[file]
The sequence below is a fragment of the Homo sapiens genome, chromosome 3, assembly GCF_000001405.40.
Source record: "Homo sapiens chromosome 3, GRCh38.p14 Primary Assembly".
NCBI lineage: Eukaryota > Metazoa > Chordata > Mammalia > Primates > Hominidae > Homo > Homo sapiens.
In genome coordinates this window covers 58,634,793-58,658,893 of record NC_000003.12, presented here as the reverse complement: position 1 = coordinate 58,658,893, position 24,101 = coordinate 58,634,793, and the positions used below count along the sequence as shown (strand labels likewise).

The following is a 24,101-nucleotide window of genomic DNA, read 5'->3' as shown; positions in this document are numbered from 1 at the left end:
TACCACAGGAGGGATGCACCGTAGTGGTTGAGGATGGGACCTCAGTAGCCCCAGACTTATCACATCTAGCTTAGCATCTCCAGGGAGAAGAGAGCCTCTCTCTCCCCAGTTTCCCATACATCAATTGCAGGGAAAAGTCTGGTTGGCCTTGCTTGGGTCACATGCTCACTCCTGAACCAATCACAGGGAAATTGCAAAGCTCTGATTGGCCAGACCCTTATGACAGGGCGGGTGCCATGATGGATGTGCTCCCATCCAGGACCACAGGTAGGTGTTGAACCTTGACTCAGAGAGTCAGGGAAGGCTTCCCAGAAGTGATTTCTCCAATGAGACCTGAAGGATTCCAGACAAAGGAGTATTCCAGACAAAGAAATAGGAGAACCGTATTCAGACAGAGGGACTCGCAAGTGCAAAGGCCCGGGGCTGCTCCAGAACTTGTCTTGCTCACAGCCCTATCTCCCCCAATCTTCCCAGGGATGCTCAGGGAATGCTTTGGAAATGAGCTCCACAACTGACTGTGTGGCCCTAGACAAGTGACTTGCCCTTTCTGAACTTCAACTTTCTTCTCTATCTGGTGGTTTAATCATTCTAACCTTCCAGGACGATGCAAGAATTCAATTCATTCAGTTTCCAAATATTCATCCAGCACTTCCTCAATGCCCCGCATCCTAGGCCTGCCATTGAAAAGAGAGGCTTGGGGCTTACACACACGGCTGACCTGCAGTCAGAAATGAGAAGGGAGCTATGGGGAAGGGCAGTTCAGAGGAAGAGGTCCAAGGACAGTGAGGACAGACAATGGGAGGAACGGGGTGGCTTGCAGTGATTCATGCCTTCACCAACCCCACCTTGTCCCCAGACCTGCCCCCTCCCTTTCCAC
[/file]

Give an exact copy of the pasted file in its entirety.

The sequence below is a fragment of the Homo sapiens genome, chromosome 3, assembly GCF_000001405.40.
Source record: "Homo sapiens chromosome 3, GRCh38.p14 Primary Assembly".
NCBI lineage: Eukaryota > Metazoa > Chordata > Mammalia > Primates > Hominidae > Homo > Homo sapiens.
In genome coordinates this window covers 58,634,793-58,658,893 of record NC_000003.12, presented here as the reverse complement: position 1 = coordinate 58,658,893, position 24,101 = coordinate 58,634,793, and the positions used below count along the sequence as shown (strand labels likewise).

The following is a 24,101-nucleotide window of genomic DNA, read 5'->3' as shown; positions in this document are numbered from 1 at the left end:
TACCACAGGAGGGATGCACCGTAGTGGTTGAGGATGGGACCTCAGTAGCCCCAGACTTATCACATCTAGCTTAGCATCTCCAGGGAGAAGAGAGCCTCTCTCTCCCCAGTTTCCCATACATCAATTGCAGGGAAAAGTCTGGTTGGCCTTGCTTGGGTCACATGCTCACTCCTGAACCAATCACAGGGAAATTGCAAAGCTCTGATTGGCCAGACCCTTATGACAGGGCGGGTGCCATGATGGATGTGCTCCCATCCAGGACCACAGGTAGGTGTTGAACCTTGACTCAGAGAGTCAGGGAAGGCTTCCCAGAAGTGATTTCTCCAATGAGACCTGAAGGATTCCAGACAAAGGAGTATTCCAGACAAAGAAATAGGAGAACCGTATTCAGACAGAGGGACTCGCAAGTGCAAAGGCCCGGGGCTGCTCCAGAACTTGTCTTGCTCACAGCCCTATCTCCCCCAATCTTCCCAGGGATGCTCAGGGAATGCTTTGGAAATGAGCTCCACAACTGACTGTGTGGCCCTAGACAAGTGACTTGCCCTTTCTGAACTTCAACTTTCTTCTCTATCTGGTGGTTTAATCATTCTAACCTTCCAGGACGATGCAAGAATTCAATTCATTCAGTTTCCAAATATTCATCCAGCACTTCCTCAATGCCCCGCATCCTAGGCCTGCCATTGAAAAGAGAGGCTTGGGGCTTACACACACGGCTGACCTGCAGTCAGAAATGAGAAGGGAGCTATGGGGAAGGGCAGTTCAGAGGAAGAGGTCCAAGGACAGTGAGGACAGACAATGGGAGGAACGGGGTGGCTTGCAGTGATTCATGCCTTCACCAACCCCACCTTGTCCCCAGACCTGCCCCCTCCCTTTCCAC